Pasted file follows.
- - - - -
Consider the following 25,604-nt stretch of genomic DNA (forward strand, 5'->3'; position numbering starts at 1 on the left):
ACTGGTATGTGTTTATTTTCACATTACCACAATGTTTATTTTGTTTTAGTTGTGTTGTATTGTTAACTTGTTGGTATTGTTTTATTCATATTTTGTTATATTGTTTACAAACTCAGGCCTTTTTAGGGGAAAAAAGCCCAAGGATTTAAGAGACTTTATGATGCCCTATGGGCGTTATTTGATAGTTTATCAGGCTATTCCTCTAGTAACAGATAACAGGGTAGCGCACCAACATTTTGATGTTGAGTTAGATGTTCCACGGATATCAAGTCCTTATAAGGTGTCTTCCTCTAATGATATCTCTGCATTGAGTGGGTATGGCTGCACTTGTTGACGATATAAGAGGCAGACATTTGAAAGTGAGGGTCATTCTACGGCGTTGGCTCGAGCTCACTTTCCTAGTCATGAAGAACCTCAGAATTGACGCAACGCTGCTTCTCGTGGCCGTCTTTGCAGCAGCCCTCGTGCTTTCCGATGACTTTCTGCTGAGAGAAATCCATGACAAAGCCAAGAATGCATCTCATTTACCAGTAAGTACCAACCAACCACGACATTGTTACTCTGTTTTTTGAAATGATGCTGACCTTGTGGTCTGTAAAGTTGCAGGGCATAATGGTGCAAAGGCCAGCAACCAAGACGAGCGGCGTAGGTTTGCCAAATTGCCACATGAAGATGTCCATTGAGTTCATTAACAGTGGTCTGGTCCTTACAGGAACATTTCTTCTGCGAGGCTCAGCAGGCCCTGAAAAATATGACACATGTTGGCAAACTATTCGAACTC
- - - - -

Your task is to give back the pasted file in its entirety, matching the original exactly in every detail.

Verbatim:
Consider the following 25,604-nt stretch of genomic DNA (forward strand, 5'->3'; position numbering starts at 1 on the left):
ACTGGTATGTGTTTATTTTCACATTACCACAATGTTTATTTTGTTTTAGTTGTGTTGTATTGTTAACTTGTTGGTATTGTTTTATTCATATTTTGTTATATTGTTTACAAACTCAGGCCTTTTTAGGGGAAAAAAGCCCAAGGATTTAAGAGACTTTATGATGCCCTATGGGCGTTATTTGATAGTTTATCAGGCTATTCCTCTAGTAACAGATAACAGGGTAGCGCACCAACATTTTGATGTTGAGTTAGATGTTCCACGGATATCAAGTCCTTATAAGGTGTCTTCCTCTAATGATATCTCTGCATTGAGTGGGTATGGCTGCACTTGTTGACGATATAAGAGGCAGACATTTGAAAGTGAGGGTCATTCTACGGCGTTGGCTCGAGCTCACTTTCCTAGTCATGAAGAACCTCAGAATTGACGCAACGCTGCTTCTCGTGGCCGTCTTTGCAGCAGCCCTCGTGCTTTCCGATGACTTTCTGCTGAGAGAAATCCATGACAAAGCCAAGAATGCATCTCATTTACCAGTAAGTACCAACCAACCACGACATTGTTACTCTGTTTTTTGAAATGATGCTGACCTTGTGGTCTGTAAAGTTGCAGGGCATAATGGTGCAAAGGCCAGCAACCAAGACGAGCGGCGTAGGTTTGCCAAATTGCCACATGAAGATGTCCATTGAGTTCATTAACAGTGGTCTGGTCCTTACAGGAACATTTCTTCTGCGAGGCTCAGCAGGCCCTGAAAAATATGACACATGTTGGCAAACTATTCGAACTC